Tue 2021-Jun-01

# Bayes Rule vs The Millionaire Next Door

Somebody asked me (back in 2012!) about the famous book, The Millionaire Next Door. It’s good as far as it goes; it just doesn’t go nearly as far as almost everybody thinks!

## The Millionaire Next Door

In 1996, Stanley & Danko published a now-famous book which amounted to an empirical sociological survey of people in the US who were millionaires: The Millionaire Next Door. [1] To say the least, it struck a nerve. The empirical data did not confirm the stereotypes of expensive clothes, cars, and jewelry. They did not live in large houses. They were not lavish spenders.

Stanley & Danko quoted the astonished words of a VP of a bank trust department [2]:

These people cannot be millionaires! They don’t look like millionaires, they don’t dress like millionaires, they don’t eat like millionaires, they don’t act like millionaires — they don’t even have millionaire names. Where are the millionaires who look like millionaires?

(Keep in mind this book was published 25 years ago. A million dollars in the US was significantly more money back then! According to the Bureau of Labor Statistics CPI inflation calculator, a million in 1996 is about $1.7 million in mid-2021.) The main results of Stanley & Danko are: • Millionaires don’t buy status junk. They tend to look pretty ordinary. They are not flashy at all. People who look flashy are cosplayers attempting to look rich. As an example, Stanley & Danko described their bank trust officer above as wearing a fancy suit, a$5000 watch, and driving a current-model luxury imported car. He was attempting to look rich, to win the trust of rich customers. He was not, himself, rich. (NB: billionaires, on the other hand, are a different sort of duck.)
• Millionaires spend less than they earn, and invest the difference. They don’t spend tomorrow’s money today, but have budgets.
• Millionaires take financial risk only when it’s worth it. They don’t buy lottery tickets, speculate in insanely risky investments like commodities/options/penny stocks, and they are adequately insured (health, life, disability, liability, etc.).
• Millionaires educate their kids in financial literacy, and get them into self-sustaining careers. Their kids are not continually needing parental support because they got good educations that led to useful, satisfying careers where they can support themselves (e.g., STEM degrees and professions). Or they started small businesses that had a shot at success.

They derived a jargony formula, for determining “average accumulators of wealth (AAW)” and “prodigious accumulators of wealth (PAW)”. Basically, for an AAW your age times your income, divided by 10, should be about your net worth excluding inheritances. A PAW should do about twice that. Here are some R functions to help you explore that:

    mndAAW <- function(age, inc) { 0.1 * age * inc      }
mndPAW <- function(age, inc) { 2 * mndAAW(age, inc) }


I once realized these could be worked backwards: given your age and net worth, what income would a PAW need to achieve that? If your income is lower, congratulations: you’re accumulating net worth even faster than a PAW. If your income is higher, figure out where you can spend more efficiently & save more.

    pawInc <- function(age, nw)  { 5 * nw / age         }


## What’s wrong with that?

So that’s… fine, I guess? It’s nice to know that the people in the upper middle class and the lower end of the upper class seem much more down to earth than the sociopathic billionaires. (I just made an interesting typo: “villionaires”, perhaps a portmanteau of “villain” and “billionaire”? Hmm.)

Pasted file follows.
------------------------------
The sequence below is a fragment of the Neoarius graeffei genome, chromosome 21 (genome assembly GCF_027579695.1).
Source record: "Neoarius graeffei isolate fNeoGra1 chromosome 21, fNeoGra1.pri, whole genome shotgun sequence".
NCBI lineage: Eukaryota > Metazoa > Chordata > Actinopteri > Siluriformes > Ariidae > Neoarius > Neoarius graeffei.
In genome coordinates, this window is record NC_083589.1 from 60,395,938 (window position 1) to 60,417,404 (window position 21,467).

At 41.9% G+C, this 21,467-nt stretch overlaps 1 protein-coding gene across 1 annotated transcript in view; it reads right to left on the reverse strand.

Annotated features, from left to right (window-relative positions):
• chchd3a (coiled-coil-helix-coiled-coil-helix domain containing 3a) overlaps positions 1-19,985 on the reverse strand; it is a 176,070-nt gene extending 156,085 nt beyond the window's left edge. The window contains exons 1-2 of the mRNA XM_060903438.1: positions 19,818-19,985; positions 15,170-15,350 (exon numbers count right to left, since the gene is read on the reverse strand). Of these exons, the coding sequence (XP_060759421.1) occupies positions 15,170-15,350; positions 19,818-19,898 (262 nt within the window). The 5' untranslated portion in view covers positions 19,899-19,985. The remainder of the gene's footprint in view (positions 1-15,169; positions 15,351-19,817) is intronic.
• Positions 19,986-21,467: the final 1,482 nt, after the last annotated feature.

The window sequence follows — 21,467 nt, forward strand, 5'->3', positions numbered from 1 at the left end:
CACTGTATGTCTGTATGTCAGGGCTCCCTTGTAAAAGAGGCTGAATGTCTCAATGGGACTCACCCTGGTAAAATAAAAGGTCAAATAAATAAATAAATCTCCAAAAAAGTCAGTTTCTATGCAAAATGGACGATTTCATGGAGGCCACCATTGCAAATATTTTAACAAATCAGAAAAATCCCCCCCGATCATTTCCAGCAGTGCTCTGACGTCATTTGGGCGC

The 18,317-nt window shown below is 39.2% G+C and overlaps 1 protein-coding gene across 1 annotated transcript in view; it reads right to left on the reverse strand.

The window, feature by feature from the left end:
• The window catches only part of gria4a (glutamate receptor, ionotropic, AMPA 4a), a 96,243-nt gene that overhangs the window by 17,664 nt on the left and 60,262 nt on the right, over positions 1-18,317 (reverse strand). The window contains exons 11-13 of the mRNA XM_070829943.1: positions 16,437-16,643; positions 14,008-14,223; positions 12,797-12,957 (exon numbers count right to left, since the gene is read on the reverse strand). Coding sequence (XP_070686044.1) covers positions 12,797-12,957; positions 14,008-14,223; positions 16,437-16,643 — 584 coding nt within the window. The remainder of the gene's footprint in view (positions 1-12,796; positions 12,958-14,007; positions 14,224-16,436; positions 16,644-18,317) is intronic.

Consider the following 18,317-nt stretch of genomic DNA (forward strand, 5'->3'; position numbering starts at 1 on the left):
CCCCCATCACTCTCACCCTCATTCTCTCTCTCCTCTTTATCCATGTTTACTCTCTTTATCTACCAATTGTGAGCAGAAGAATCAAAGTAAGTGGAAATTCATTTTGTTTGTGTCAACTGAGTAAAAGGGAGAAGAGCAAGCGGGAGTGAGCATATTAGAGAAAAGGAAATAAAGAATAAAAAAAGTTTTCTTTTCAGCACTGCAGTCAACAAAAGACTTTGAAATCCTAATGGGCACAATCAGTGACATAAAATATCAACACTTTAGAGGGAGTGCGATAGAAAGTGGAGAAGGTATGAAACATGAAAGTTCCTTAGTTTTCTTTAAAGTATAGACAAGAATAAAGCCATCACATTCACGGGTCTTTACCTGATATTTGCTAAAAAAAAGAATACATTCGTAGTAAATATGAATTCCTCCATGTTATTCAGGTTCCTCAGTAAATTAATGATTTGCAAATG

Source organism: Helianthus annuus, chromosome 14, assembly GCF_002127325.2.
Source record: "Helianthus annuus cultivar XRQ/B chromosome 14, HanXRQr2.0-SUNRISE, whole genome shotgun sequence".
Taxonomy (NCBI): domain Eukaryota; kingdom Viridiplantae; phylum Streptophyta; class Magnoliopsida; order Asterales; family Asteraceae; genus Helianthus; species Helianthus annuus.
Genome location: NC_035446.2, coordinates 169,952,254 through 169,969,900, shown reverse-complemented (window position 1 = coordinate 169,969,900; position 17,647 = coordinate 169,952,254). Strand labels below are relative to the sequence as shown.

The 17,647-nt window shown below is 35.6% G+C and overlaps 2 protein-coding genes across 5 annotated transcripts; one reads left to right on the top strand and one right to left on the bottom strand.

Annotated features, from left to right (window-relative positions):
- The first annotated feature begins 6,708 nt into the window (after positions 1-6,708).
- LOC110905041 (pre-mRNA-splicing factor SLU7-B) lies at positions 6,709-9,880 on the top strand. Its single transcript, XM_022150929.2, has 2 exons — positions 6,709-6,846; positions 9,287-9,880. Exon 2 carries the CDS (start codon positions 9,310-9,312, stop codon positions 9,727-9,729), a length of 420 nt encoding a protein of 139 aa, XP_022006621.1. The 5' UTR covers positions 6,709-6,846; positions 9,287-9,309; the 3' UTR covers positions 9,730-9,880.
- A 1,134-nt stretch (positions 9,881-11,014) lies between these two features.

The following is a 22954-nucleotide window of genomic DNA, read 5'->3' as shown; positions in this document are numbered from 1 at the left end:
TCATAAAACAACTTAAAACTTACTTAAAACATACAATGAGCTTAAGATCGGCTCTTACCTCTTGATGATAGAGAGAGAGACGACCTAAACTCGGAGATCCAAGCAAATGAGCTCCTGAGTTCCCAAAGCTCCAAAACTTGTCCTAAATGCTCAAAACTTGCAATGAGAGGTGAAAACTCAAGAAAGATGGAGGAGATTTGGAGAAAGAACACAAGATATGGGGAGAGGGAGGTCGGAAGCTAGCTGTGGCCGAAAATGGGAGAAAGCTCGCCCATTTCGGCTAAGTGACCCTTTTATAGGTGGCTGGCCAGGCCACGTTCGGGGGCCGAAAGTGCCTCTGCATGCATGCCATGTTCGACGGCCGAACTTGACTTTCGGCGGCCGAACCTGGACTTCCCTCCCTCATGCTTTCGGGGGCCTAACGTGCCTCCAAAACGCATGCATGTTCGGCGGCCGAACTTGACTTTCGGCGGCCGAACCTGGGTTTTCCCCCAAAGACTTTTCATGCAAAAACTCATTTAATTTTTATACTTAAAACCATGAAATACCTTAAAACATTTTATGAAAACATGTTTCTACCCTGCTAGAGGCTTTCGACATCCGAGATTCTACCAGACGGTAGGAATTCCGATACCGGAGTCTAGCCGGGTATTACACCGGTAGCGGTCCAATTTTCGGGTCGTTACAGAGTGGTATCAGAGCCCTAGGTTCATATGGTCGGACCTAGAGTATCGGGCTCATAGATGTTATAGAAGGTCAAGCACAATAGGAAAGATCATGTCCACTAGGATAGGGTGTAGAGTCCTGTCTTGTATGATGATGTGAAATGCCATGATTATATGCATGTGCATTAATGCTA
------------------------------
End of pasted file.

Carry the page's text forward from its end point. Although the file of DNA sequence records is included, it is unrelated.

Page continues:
What got people’s engines revving, particularly those of the more feverishly conservative or libertarian sort, was that apparently 2/3 of the millionaires interviewed were owners of small businesses. “Aha! That’s for me,” they thought, “I’ll start a business and get rich!” They always think business owners are the savoirs of society, and seized upon this as though it were empirical evidence.

That’s just… wrong.

First, the book is an empirical survey of people who are already millionaires. It is not a survey of the sorts of people who become millionaires and the ways they do that. It does not talk about all the people who resemble the interviewed millionaires but failed to become rich through bad luck, poor timing, isolated geography, or anything else.

Second, the misunderstanding betrays a fundamental ignorance of statistics. Stanley & Danko asked: if we sample millionaires, what sort of people are they? The fever dream people were doing the reverse: if we sample people of a certain sort, are they likely to be or become millionaires?

So there’s nothing at all wrong with Stanley & Danko’s book: it’s fine, as far as it goes. It just doesn’t go where most people think it goes!

## Letting some air out of the balloon with Bayes Rule

We can show this, with some slight degree of melodrama, using Bayes’ Theorem.

Stanley & Danko’s research demonstrates that if you sample millionaires, you’re likely to find that about 2/3 of them own a business:

$\Pr(\mathrm{business} | \mathrm{rich}) = 2/3$

But the question to which most readers wanted the answer was not about the characteristics of those already rich. Rather, they want to know what characteristics to adopt to become rich themselves. They want to know what’s the probability of achieving financial security, if they start a business:

$\Pr(\mathrm{rich} | \mathrm{business}) = \mathrm{?}$

The truth is, most businesses flame out early: the US Bureau of Labor Statistics says about 55% of businesses die within 4 years. [3] So there is some danger here.

Can we estimate $\Pr(\mathrm{rich} | \mathrm{business})$ from $\Pr(\mathrm{business} | \mathrm{rich})$ and some ancillary data, to see what the actual chance of success at getting rich from a business is? Yes, that’s what Bayes’ Rule does for us:

\begin{align*} \Pr(\mathrm{rich} | \mathrm{business}) &= \frac{\Pr(\mathrm{business} | \mathrm{rich}) \times \Pr(\mathrm{rich})}{\Pr(\mathrm{business})} \\ &= \frac{\Pr(\mathrm{business} | \mathrm{rich}) \times \Pr(\mathrm{rich})}{\Pr(\mathrm{business} | \mathrm{rich}) \times \Pr(\mathrm{rich}) + \Pr(\mathrm{business} | \mathrm{nonrich}) \times \Pr(\mathrm{nonrich})} \end{align*}